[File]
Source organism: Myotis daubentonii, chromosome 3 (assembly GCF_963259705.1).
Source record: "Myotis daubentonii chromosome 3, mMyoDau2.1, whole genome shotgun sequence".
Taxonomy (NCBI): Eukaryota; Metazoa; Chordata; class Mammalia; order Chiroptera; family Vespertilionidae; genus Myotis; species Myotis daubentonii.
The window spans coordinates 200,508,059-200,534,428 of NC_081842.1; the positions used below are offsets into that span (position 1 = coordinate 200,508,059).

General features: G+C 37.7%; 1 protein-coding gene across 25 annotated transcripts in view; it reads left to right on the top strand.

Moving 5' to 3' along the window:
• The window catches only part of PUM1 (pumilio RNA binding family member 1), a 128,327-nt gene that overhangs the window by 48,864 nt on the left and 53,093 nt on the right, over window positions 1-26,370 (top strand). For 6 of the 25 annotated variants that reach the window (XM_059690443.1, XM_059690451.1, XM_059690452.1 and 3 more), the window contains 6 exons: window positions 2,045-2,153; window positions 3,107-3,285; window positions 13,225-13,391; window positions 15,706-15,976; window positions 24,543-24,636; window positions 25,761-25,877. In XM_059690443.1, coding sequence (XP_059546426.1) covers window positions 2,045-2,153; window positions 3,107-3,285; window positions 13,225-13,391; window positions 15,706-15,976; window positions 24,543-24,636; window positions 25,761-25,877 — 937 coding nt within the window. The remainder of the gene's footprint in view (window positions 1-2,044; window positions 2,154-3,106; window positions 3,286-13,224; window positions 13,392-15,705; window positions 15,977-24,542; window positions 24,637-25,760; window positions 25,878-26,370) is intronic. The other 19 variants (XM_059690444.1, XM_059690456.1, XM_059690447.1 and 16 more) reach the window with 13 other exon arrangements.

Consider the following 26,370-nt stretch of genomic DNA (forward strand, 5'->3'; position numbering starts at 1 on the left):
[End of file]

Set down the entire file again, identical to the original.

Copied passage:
Source organism: Myotis daubentonii, chromosome 3 (assembly GCF_963259705.1).
Source record: "Myotis daubentonii chromosome 3, mMyoDau2.1, whole genome shotgun sequence".
Taxonomy (NCBI): Eukaryota; Metazoa; Chordata; class Mammalia; order Chiroptera; family Vespertilionidae; genus Myotis; species Myotis daubentonii.
The window spans coordinates 200,508,059-200,534,428 of NC_081842.1; the positions used below are offsets into that span (position 1 = coordinate 200,508,059).

General features: G+C 37.7%; 1 protein-coding gene across 25 annotated transcripts in view; it reads left to right on the top strand.

Moving 5' to 3' along the window:
• The window catches only part of PUM1 (pumilio RNA binding family member 1), a 128,327-nt gene that overhangs the window by 48,864 nt on the left and 53,093 nt on the right, over window positions 1-26,370 (top strand). For 6 of the 25 annotated variants that reach the window (XM_059690443.1, XM_059690451.1, XM_059690452.1 and 3 more), the window contains 6 exons: window positions 2,045-2,153; window positions 3,107-3,285; window positions 13,225-13,391; window positions 15,706-15,976; window positions 24,543-24,636; window positions 25,761-25,877. In XM_059690443.1, coding sequence (XP_059546426.1) covers window positions 2,045-2,153; window positions 3,107-3,285; window positions 13,225-13,391; window positions 15,706-15,976; window positions 24,543-24,636; window positions 25,761-25,877 — 937 coding nt within the window. The remainder of the gene's footprint in view (window positions 1-2,044; window positions 2,154-3,106; window positions 3,286-13,224; window positions 13,392-15,705; window positions 15,977-24,542; window positions 24,637-25,760; window positions 25,878-26,370) is intronic. The other 19 variants (XM_059690444.1, XM_059690456.1, XM_059690447.1 and 16 more) reach the window with 13 other exon arrangements.

Consider the following 26,370-nt stretch of genomic DNA (forward strand, 5'->3'; position numbering starts at 1 on the left):